Books Worth a Look

  • Little Bee by Chris Cleave - This book is a must read. Better than anything else I've read, it takes you vividly into the life of a person in the 3rd world who has no choice but to escape. It is brilliantly written & works well as an audio book. Often I've sent info about the wonderful refugees I've met in Europe. We know only so much of their plight as it is painful for them to recall much less live through again by recounting it. But over time it is clear what they've lived through. This book is excellent as you discover the horrors of their world. Somewhat how to me, it is like being in Europe near a Concentration Camp. One has an obligation to visit it. 'Never to Forget.' In this case, to have our eyes opened.
  • Garbage King by Eliz Laird - The book is set on the streets on Addis Ababa, in Ethiopia and here lives Mamo and his sister Tiggist. When Mamo's "uncle" offers a job, he soon sets out on a bus to work. Little does he know that he is actually being sold into slavery...

Tuesday, November 25, 2008

Manuel Antonio &

I thought that there would be little if anything to report as the trip and my studies are almost over. Not so!

Very early Saturday morning, I boarded a bus to Manuel Antonio which is a beautiful national park on the beach on the Pacific Ocean. It's pretty cheap to get there as long as you are willing to ride four hours in a bus which does not cater to tall Americanos! I got to sit next to a "Tico," the term the Costa Ricans use for themselves. He was very informative.

As the bus approaches the Pacific, it gets noticeably warmer. The best is yet to come! In Costa Rica now it is the end of winter so I did not expect 95% humidity. The first day it was awful!!!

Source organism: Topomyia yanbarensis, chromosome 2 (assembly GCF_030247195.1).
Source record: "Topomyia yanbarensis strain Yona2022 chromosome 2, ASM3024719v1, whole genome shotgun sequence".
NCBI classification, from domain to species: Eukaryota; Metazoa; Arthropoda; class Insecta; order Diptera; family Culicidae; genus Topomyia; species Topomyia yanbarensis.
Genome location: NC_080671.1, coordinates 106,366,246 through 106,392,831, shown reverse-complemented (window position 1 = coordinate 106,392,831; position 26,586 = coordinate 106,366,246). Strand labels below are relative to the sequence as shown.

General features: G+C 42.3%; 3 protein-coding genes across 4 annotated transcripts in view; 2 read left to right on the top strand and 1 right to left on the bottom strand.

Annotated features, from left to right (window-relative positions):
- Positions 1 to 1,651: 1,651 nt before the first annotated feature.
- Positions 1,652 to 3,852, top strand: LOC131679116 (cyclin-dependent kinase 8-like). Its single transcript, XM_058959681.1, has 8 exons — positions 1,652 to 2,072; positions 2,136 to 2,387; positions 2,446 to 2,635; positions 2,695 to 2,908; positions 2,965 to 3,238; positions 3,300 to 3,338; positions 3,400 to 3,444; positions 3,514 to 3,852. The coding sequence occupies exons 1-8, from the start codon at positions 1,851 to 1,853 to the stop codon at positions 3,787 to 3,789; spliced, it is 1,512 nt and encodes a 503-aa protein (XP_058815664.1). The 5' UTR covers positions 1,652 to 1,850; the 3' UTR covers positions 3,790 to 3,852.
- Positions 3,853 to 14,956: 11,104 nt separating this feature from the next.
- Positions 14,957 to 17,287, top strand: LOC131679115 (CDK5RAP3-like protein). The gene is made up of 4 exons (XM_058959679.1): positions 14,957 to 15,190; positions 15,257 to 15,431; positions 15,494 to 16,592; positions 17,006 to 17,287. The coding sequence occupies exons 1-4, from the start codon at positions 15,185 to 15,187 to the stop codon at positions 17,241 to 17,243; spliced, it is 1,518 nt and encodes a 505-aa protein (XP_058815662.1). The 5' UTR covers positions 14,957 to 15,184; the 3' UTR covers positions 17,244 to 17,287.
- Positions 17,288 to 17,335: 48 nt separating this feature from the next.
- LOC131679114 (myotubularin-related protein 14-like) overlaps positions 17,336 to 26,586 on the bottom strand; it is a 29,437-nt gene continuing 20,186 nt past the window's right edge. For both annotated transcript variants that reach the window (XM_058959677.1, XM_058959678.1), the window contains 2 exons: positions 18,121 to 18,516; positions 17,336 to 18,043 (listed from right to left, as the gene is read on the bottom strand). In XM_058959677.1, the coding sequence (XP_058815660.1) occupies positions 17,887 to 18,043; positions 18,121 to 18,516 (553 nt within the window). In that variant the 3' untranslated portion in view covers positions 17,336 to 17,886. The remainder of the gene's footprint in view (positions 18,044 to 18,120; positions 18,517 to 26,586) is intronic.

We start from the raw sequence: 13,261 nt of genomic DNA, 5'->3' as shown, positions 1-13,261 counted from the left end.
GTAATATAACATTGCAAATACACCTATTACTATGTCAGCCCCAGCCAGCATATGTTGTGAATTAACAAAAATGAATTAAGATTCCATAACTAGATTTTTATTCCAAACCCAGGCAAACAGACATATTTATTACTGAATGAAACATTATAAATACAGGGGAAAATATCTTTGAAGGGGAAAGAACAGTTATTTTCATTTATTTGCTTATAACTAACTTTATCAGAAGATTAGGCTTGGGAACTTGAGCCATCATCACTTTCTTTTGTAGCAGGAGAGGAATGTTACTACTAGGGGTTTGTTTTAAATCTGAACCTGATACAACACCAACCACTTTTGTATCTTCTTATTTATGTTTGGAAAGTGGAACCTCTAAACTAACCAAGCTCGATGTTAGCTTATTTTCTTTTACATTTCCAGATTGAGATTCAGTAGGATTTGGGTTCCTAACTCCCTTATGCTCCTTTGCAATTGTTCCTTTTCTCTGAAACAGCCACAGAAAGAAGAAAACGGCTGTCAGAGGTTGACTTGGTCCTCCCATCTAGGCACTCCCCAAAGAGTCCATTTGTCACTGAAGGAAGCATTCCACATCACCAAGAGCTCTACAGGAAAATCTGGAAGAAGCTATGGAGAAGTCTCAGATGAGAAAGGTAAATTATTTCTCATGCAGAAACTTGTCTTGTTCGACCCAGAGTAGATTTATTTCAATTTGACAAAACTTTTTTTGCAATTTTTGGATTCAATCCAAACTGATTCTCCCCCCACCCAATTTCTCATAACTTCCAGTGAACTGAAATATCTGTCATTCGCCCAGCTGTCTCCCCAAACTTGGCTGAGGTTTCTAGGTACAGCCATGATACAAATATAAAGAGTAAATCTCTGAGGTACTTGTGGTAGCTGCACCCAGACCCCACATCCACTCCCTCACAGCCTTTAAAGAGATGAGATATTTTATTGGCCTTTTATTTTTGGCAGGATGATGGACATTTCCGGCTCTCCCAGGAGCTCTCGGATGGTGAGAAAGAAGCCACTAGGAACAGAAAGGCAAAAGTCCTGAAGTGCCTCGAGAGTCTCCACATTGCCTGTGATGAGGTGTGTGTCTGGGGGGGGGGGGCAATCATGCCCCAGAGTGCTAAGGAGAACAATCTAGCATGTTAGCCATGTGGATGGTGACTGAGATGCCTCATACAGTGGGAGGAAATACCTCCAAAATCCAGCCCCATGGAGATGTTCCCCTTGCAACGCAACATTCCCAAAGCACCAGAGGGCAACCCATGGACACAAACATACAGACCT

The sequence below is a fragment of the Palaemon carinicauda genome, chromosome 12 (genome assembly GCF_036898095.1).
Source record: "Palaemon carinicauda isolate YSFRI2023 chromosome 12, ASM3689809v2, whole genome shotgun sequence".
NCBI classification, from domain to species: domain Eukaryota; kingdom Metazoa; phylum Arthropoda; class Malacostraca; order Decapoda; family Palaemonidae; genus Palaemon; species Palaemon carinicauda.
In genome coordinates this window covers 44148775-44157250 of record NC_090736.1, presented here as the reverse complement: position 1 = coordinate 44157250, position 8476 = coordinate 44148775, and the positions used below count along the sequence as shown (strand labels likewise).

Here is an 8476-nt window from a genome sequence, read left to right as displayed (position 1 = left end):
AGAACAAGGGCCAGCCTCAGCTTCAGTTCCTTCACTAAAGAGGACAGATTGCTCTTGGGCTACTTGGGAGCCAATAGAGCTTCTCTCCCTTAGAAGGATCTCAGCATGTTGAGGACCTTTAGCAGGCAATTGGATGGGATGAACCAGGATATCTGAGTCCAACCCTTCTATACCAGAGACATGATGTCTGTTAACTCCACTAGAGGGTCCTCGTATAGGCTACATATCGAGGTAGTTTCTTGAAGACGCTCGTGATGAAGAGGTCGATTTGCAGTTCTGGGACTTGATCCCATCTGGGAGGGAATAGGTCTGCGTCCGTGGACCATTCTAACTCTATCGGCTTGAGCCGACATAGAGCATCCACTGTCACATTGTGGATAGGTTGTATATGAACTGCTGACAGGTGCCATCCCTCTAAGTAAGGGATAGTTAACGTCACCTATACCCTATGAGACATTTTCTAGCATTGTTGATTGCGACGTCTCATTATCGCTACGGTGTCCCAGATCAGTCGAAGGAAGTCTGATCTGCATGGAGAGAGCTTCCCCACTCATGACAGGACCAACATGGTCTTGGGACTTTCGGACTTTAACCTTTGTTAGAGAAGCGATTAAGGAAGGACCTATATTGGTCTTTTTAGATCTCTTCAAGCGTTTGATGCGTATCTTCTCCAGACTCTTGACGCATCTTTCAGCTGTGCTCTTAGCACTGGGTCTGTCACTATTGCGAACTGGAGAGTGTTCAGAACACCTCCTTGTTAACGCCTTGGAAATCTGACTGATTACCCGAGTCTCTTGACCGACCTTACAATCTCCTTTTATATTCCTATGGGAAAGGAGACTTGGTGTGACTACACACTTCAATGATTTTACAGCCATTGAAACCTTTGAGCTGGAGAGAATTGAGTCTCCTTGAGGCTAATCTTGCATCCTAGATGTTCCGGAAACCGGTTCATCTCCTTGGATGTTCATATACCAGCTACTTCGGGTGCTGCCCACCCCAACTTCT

Hiking in the Rainforest.

Adam, the young Coast Guard person, I went to Vocano Poas the previous weekend and Florian, a German gentleman who is Jay's age, greeted me warmly - so to speak! After lunch, we decided to go the the parque. We first did a hike into the forest. Sweating profusely, it was still magnificant. and, amazingly, I was able to keep up with them. At one point, it was necessary to take off our shoes & socks to wade across a small stream. Adam and I decided to continue barefoot as most of the trail was wet dirt or mud. So that's why people pay $$ for mud treatments!! We reached the waterfall & rested.

To the beach without a bathing suit!

After our hike we walked toward the private park beach. As it was winter, I did not pack my bathing suit. My friends got in the water; both are excellent swimmers. Adam kept telling me it was ok to come in - in my boxer shorts. I'm thinking: I'm not so sure. What are the laws? The other people here? Some others in the water, were saying, yeah come on in, no problem. I decided to watch and wade. BUT after about 25 minutes of that nonsense (!), I decided to give it a try.

I told the guys swimming that my mother would be pleased because when I was a kid she always said: "Never go out with holes in your underwear and socks." The elastic on the shorts worked well! (You might be wondering: Why not swim in my hiking shorts & then let them dry out.
The problem is: Nothing dries out in that humidity!!!

The rest of the trip

We had dinner and went to a night spot - pretty dead. The busy season begins in January.
The owner of our hotel was from Korea and quite lively and outspoken. She also made meals to order - quite good and not expensive.

The ride back was tough as the Ticos think it's cold when we think it's mild. So with windows closed as we proceeded it was not fun!

ALL is all, it was a good weekend & my companions were fun to be with. Adam is particularly thoughtful.

This week is mostly classes. Arturo and I are taking his mom, my host, to lunch Wednesday as it is her birthday.


For awhile I assumed people were just being nice, but it seems for a beginner my Spanish is coming along nicely. Though basic, I can spoeak paresnt, past and some future tenses. This week in particular, I have an excellent teacher. Were it possible I would stay longer as next week, I would move into the intermediate level.